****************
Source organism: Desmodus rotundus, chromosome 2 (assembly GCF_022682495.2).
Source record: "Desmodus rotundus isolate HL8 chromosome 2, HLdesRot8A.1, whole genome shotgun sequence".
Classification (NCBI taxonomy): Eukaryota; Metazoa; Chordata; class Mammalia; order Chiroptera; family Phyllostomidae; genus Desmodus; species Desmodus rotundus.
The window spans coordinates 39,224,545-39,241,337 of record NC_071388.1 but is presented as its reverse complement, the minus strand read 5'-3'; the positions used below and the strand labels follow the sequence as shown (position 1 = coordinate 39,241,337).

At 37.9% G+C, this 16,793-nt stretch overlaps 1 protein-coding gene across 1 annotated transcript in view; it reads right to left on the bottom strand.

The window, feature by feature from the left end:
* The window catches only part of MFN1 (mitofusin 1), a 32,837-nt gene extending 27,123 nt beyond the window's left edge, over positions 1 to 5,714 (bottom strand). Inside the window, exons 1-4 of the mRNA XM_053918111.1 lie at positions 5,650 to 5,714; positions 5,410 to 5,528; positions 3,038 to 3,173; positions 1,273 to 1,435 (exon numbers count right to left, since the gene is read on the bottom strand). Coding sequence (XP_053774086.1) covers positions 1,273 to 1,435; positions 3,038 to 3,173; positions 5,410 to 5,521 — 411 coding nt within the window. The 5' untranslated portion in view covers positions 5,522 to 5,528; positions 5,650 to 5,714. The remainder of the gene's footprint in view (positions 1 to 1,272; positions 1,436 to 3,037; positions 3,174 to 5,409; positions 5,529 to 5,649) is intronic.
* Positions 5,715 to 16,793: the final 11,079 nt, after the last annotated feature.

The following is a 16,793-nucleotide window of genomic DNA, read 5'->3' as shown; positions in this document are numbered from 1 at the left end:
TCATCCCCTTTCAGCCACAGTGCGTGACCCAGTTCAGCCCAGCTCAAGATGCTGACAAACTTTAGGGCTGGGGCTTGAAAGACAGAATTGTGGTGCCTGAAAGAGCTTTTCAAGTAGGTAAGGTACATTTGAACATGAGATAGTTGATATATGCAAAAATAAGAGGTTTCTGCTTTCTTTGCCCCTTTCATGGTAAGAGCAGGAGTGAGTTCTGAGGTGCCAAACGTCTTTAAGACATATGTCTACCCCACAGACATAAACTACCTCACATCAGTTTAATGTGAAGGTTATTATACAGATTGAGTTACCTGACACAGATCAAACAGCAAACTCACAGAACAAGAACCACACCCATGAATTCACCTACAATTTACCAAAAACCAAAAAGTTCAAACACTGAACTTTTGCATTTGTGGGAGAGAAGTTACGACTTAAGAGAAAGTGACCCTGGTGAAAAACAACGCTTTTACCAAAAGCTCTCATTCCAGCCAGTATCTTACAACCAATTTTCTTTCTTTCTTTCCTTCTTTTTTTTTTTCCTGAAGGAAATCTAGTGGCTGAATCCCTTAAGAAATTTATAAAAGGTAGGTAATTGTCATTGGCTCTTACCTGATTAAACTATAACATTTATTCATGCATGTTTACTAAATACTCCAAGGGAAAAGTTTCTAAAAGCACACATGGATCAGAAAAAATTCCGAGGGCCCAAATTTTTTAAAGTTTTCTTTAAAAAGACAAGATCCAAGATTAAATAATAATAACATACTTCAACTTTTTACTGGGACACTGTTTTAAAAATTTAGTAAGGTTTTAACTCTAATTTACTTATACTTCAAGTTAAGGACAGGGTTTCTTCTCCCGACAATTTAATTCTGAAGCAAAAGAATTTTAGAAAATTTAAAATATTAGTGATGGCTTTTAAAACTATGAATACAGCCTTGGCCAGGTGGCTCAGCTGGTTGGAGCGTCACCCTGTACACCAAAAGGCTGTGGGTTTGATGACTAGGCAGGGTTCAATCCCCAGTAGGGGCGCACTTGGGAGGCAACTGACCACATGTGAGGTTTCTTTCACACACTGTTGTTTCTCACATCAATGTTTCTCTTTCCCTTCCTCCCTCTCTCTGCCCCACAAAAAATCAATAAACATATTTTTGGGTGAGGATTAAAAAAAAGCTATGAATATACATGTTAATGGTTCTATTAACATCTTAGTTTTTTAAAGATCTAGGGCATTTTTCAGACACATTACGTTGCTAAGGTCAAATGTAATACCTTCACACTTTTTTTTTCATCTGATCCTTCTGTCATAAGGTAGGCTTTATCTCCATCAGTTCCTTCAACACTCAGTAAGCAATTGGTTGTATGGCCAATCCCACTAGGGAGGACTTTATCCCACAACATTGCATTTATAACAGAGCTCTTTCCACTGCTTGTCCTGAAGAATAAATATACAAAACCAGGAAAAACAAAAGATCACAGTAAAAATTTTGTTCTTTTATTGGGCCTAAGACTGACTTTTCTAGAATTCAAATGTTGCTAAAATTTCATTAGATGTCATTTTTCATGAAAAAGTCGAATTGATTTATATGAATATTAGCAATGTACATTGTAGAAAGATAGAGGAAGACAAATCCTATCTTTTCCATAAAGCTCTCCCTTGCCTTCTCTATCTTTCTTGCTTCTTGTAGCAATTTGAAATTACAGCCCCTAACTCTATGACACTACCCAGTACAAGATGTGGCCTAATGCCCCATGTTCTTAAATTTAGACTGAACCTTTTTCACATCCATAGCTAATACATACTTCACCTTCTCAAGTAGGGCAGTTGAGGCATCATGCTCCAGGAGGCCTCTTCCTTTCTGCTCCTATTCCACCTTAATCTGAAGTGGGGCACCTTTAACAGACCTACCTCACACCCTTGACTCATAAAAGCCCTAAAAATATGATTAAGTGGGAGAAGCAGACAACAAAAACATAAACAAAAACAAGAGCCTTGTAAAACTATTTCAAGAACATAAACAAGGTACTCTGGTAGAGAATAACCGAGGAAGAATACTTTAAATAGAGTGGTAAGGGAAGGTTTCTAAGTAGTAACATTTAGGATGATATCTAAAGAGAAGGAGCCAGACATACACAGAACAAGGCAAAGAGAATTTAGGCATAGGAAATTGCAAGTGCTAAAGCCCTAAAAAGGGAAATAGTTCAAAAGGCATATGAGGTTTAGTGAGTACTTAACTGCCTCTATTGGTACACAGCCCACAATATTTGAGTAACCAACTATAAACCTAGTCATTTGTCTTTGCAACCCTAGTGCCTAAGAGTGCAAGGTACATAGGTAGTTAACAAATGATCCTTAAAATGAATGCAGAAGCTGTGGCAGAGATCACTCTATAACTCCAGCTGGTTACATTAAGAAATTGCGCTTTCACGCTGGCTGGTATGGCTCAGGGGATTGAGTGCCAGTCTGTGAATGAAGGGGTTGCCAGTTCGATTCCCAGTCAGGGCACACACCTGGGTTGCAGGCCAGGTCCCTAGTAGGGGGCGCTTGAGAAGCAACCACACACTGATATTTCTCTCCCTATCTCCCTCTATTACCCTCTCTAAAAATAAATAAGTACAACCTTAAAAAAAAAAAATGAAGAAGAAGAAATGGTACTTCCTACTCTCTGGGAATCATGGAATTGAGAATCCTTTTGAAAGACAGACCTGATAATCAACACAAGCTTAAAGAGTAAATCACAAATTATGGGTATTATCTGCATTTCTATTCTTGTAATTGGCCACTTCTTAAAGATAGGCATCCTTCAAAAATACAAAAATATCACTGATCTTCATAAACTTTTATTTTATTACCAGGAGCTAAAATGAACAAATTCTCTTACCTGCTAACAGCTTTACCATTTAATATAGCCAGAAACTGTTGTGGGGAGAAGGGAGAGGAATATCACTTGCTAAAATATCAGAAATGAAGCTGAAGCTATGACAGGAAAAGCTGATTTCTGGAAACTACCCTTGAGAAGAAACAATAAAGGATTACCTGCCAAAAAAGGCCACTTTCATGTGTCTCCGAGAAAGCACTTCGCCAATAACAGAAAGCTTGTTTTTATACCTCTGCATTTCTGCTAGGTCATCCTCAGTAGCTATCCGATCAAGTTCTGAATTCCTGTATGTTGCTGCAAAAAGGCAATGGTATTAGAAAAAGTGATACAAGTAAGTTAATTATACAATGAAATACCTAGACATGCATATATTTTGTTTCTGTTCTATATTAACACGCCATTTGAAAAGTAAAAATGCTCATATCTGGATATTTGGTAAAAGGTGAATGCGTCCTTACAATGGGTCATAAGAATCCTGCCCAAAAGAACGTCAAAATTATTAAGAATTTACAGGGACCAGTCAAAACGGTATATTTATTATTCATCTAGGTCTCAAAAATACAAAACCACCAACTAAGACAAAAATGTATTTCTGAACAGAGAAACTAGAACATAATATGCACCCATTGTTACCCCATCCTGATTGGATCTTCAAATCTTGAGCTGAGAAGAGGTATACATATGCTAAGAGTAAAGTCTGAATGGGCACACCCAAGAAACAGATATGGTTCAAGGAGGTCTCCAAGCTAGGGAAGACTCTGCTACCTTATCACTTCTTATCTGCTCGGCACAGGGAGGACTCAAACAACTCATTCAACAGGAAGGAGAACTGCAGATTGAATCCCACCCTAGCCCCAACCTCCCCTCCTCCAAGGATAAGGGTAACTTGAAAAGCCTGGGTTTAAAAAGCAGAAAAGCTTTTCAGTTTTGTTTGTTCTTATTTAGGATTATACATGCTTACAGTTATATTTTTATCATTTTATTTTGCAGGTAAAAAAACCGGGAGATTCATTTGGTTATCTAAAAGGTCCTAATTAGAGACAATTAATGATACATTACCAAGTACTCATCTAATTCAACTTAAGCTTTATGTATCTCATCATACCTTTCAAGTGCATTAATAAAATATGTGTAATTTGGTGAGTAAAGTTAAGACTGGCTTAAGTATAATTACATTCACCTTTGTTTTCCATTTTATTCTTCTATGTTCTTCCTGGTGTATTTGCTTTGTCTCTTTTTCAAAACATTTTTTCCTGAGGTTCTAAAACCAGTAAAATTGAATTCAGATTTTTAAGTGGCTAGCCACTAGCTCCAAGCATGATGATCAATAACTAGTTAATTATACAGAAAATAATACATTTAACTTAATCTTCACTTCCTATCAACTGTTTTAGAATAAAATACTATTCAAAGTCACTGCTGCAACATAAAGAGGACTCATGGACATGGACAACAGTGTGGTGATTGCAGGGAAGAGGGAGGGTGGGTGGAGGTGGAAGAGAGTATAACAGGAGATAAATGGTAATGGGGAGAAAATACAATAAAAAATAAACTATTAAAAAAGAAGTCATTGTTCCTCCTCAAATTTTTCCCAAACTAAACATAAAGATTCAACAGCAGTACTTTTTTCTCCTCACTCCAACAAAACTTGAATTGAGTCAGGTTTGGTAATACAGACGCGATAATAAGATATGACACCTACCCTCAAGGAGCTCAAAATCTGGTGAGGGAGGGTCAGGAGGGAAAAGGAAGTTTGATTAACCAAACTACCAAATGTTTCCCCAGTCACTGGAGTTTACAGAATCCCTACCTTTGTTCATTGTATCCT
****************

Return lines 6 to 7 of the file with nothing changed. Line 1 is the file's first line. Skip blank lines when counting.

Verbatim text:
The window, feature by feature from the left end:
* The window catches only part of MFN1 (mitofusin 1), a 32,837-nt gene extending 27,123 nt beyond the window's left edge, over positions 1 to 5,714 (bottom strand). Inside the window, exons 1-4 of the mRNA XM_053918111.1 lie at positions 5,650 to 5,714; positions 5,410 to 5,528; positions 3,038 to 3,173; positions 1,273 to 1,435 (exon numbers count right to left, since the gene is read on the bottom strand). Coding sequence (XP_053774086.1) covers positions 1,273 to 1,435; positions 3,038 to 3,173; positions 5,410 to 5,521 — 411 coding nt within the window. The 5' untranslated portion in view covers positions 5,522 to 5,528; positions 5,650 to 5,714. The remainder of the gene's footprint in view (positions 1 to 1,272; positions 1,436 to 3,037; positions 3,174 to 5,409; positions 5,529 to 5,649) is intronic.